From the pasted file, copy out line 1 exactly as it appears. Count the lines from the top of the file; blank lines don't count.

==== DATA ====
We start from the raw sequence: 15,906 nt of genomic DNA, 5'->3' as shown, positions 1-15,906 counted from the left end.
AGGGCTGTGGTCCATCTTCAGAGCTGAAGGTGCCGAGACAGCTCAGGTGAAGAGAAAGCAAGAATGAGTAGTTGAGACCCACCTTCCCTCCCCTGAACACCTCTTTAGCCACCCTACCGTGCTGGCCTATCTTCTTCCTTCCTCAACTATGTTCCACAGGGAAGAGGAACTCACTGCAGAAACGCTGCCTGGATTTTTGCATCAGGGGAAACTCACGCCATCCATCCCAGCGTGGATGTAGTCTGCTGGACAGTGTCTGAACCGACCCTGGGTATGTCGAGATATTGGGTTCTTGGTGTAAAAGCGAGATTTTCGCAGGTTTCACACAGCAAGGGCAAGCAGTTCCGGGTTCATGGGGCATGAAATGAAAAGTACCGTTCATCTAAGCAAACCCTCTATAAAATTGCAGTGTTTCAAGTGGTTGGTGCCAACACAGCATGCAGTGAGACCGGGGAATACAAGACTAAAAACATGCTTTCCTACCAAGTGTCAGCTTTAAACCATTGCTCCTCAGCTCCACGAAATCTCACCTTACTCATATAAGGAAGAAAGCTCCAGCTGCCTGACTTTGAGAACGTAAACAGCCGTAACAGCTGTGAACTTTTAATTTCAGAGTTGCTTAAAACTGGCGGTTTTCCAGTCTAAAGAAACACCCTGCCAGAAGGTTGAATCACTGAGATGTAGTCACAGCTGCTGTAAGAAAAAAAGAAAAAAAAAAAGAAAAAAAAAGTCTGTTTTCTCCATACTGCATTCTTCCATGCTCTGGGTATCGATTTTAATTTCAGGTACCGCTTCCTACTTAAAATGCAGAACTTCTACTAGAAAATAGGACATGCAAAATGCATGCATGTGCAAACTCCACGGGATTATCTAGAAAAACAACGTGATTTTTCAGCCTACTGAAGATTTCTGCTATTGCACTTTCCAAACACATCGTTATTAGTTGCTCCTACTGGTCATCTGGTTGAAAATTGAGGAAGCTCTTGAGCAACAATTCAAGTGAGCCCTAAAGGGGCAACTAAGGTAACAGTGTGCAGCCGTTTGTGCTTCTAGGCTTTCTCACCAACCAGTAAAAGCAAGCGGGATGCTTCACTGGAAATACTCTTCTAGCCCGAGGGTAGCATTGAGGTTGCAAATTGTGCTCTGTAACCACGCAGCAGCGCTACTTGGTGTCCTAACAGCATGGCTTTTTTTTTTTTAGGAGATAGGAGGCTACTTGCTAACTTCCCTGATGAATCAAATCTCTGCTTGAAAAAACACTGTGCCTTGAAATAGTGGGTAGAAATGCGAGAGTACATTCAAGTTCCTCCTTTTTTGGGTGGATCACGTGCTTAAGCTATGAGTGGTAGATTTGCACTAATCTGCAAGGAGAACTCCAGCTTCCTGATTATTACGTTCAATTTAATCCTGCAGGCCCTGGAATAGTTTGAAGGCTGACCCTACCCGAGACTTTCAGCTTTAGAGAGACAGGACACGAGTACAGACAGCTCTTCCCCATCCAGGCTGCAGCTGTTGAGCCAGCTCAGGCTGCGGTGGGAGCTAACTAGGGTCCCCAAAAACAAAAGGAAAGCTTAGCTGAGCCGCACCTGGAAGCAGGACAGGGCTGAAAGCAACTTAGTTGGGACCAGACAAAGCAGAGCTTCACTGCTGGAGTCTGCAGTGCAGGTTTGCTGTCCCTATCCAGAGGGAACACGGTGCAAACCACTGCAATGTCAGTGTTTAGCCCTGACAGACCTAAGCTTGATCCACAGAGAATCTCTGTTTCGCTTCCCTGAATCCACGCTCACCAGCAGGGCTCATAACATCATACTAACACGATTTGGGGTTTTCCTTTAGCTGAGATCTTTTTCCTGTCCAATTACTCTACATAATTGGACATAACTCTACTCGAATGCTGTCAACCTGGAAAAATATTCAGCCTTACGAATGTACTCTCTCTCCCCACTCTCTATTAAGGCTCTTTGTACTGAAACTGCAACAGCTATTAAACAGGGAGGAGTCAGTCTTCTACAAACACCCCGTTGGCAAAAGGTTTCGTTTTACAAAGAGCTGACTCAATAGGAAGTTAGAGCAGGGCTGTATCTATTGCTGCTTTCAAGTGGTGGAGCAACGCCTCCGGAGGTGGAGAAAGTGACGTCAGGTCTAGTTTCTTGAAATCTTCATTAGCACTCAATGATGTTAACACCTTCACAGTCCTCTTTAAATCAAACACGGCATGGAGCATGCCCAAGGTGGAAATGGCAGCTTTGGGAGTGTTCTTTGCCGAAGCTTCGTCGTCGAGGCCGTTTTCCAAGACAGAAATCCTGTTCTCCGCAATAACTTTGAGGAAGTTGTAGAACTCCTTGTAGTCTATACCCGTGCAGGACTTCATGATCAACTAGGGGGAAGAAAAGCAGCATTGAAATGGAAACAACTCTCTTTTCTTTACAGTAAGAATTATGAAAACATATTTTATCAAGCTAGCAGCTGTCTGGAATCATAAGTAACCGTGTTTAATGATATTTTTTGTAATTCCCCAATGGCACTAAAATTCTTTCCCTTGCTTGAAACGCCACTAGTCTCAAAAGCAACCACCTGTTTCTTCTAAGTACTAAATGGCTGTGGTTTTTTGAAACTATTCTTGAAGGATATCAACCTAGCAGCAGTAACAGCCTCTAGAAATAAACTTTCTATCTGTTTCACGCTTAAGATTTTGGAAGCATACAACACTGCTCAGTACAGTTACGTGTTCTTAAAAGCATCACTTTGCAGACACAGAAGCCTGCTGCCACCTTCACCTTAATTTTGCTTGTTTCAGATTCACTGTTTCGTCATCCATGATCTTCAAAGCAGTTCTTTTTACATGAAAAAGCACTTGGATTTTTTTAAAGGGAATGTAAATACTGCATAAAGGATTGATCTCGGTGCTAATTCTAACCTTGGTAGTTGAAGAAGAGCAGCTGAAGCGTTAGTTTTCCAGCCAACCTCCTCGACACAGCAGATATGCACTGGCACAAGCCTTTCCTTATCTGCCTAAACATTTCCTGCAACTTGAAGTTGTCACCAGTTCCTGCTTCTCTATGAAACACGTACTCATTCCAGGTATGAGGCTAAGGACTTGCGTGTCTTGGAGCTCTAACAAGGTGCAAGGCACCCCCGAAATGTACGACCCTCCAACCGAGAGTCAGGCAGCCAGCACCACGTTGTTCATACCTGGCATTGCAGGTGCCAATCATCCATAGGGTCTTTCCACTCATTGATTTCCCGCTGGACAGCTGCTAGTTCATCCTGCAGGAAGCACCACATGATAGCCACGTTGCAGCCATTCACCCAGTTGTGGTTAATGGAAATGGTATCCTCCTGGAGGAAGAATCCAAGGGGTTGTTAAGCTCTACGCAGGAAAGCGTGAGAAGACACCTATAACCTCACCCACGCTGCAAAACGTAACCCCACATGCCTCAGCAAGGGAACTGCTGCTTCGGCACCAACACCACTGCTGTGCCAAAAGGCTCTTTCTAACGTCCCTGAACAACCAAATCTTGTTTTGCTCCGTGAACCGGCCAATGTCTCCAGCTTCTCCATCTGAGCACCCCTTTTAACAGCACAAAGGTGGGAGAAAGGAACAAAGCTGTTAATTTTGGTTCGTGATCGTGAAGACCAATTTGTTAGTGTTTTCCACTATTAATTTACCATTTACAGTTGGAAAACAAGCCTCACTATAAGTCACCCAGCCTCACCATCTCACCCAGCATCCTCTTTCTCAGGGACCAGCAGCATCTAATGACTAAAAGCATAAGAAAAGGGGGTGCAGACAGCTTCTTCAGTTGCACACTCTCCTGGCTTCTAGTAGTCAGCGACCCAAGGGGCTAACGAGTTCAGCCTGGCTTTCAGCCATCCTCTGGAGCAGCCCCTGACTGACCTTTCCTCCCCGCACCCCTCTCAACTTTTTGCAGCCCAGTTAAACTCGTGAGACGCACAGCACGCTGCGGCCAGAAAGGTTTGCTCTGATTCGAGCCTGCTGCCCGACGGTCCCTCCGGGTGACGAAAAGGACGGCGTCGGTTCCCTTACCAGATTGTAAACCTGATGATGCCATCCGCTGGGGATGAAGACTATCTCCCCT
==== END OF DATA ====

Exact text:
We start from the raw sequence: 15,906 nt of genomic DNA, 5'->3' as shown, positions 1-15,906 counted from the left end.